Some involved with Jewish social service agencies say such a plan could create a patchwork of services that leave many poor people without aid.
Jews who favor abortion rights, meanwhile, view Alexander’s stance as the lesser among evils advanced by GOP candidates. Alexander is pro-life, but opposes a constitutional amendment banning abortions, saying that the decision to enact restrictions should be left to the states.
Alexander’s wife, Honey, once served on an advisory board of Planned Parenthood.
When it comes to Israel, Alexander calls himself a strong and committed supporter. He traveled to Israel in December 1994 on a fact-finding trip with his old mentor, former Sen. Howard Baker, and former Secretary of State Lawrence Eagleburger – both of whom are advisers to his campaign.
Alexander supports Jerusalem as Israel’s undivided capital, as well as the move to relocate the U.S. Embassy to Jerusalem.
But he remains vague on more complex issues, including the conditions under which he would support peace with Syria, or whether U.S. peacekeeping troops should be deployed on the Golan Heights in the event of an Israeli-Syrian peace agreement.
At the same time that Alexander’s supporters tout him as the only candidates who can defeat President Clinton, his Jewish supporters tout him as the only Republican candidate who stands a chance of carrying a significant portion of the Jewish vote.
Between 70 percent and 80 percent of Jews typically support Democratic presidential candidates.
“He has had a lot of support from the Jewish community because of his moderate stand on issues that have surfaced from time to time,” Boehm said.
For that reason, he added, Alexander “is more palatable to Jews who traditionally vote Democratic.”
He predicted that “it would be a real interesting dilemma for Jews in Tennessee if it’s Lamar against Bill Clinton.”
Martin Sir, a Democrat who served in the Tennessee Legislature when Alexander was governor and is now treasurer of Jewish Family Services in Nashville, sees it differently.
“I think that people will still support Clinton,” Sir said. “We’ve got [Tennessee native] Al Gore here as vice president and Jews feel real good about him.”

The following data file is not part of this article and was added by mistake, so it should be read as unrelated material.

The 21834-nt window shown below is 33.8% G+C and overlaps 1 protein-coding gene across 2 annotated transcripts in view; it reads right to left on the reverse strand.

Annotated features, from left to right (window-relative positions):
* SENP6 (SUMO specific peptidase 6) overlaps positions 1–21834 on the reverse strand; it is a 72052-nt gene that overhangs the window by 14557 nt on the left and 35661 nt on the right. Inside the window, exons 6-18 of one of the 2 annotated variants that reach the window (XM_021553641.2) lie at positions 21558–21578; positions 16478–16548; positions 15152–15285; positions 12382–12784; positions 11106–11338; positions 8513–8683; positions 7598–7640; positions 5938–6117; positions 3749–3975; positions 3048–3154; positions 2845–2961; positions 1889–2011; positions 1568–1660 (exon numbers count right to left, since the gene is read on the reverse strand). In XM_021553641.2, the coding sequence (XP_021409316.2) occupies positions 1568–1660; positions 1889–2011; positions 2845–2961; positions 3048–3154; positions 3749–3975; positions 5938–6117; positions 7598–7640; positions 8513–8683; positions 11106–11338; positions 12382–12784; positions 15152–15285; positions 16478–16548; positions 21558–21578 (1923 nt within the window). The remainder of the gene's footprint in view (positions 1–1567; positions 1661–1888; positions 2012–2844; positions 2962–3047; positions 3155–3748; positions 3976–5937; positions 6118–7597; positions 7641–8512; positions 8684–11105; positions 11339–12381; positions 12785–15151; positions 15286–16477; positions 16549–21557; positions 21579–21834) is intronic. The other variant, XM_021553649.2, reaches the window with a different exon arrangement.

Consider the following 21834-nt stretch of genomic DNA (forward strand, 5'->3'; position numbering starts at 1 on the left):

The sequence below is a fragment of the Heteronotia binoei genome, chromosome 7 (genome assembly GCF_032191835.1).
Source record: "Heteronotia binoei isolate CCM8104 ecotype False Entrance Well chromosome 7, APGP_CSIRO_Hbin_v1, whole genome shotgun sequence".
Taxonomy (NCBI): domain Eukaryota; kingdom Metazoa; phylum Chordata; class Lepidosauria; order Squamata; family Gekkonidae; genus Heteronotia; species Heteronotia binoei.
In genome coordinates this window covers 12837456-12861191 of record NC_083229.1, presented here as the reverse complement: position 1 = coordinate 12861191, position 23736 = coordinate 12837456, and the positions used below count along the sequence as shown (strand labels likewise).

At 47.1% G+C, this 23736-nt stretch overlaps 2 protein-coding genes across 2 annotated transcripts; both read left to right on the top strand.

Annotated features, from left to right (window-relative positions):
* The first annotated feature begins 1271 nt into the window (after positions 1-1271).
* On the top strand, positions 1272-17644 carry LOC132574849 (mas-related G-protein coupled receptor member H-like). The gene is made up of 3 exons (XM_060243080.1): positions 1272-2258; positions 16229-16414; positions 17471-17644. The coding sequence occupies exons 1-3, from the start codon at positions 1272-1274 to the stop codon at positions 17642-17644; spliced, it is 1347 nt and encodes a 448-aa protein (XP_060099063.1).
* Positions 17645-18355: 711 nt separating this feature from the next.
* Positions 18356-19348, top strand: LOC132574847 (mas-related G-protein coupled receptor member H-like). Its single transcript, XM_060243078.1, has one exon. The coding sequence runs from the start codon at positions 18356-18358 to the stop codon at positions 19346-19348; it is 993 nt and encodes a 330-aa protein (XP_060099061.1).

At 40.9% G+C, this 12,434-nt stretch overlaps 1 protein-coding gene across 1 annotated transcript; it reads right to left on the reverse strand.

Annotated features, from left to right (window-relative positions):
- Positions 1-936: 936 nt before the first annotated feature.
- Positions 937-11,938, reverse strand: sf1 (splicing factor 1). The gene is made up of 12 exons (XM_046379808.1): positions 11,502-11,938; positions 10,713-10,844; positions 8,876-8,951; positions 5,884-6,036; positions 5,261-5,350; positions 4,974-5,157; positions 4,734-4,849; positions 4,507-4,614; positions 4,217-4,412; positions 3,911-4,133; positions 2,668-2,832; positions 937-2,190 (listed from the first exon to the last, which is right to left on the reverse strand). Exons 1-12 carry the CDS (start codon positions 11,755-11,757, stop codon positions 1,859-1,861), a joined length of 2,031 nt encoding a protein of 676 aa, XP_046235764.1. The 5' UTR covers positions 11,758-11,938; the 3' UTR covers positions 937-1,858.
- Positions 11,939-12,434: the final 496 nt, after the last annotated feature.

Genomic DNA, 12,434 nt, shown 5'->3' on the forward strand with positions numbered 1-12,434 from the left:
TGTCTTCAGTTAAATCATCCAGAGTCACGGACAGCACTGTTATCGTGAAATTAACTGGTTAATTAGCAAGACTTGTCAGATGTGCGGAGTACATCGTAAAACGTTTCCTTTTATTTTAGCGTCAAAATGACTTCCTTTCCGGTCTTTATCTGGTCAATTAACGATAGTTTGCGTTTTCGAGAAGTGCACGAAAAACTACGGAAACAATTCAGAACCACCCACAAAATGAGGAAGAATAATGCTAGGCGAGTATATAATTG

Ed Miller, research director of the Washington, D.C.-based Polling Company, a Republican concern, believes that if Alexander makes it to the general election, he has the potential to garner the highest level of Jewish support of any Republican candidate in recent years, perhaps exceeding the approximate 30 percent level of support sustained by Presidents Reagan and Bush in their races in the 1980s.
Miller believes that Alexander, as a moderate, stands the best chance of appealing nationally to younger Jewish voters, who tend to be more conservative.
Jewish supporters, meanwhile, downplayed Alexander’s recent overture to the Christian Coalition in which said he would consider coalition founder Pat Robertson as a possible running mate.
Daniel Casse, a Jew who serves as director of policy for the Alexander campaign, said, “He hasn’t counted anybody in or counted anybody out.”
Although his campaign has yet to take hold, Alexander may be ideally poised to make a run for president, say his supporters, especially since GOP leaders are denouncing Pat Buchanan, and Dole is failing to energize voters.
“In the final analysis, it’s not going to be Pat Buchanan because of his extreme ideas,” said Melvin Sembler, a national finance co-chairman for the Alexander campaign who also serves on the board of the National Jewish Coalition, the Republican Jewish group.
“It’s not going to be Bob Dole because at 70-plus, he looks tired, he’s exhausted, he’s slurring his words and he’s reading his statements.”
Sembler believes that if voters hear Alexander’s message, he will emerge as a candidate with whom everyone, Jews included, can be comfortable.
“I don’t think you’d ever find a telegram from Vladimir Zhirinovsky coming for Lamar Alexander,” Sembler said, referring to the Russian ultranationalist’s recent embrace of Buchanan.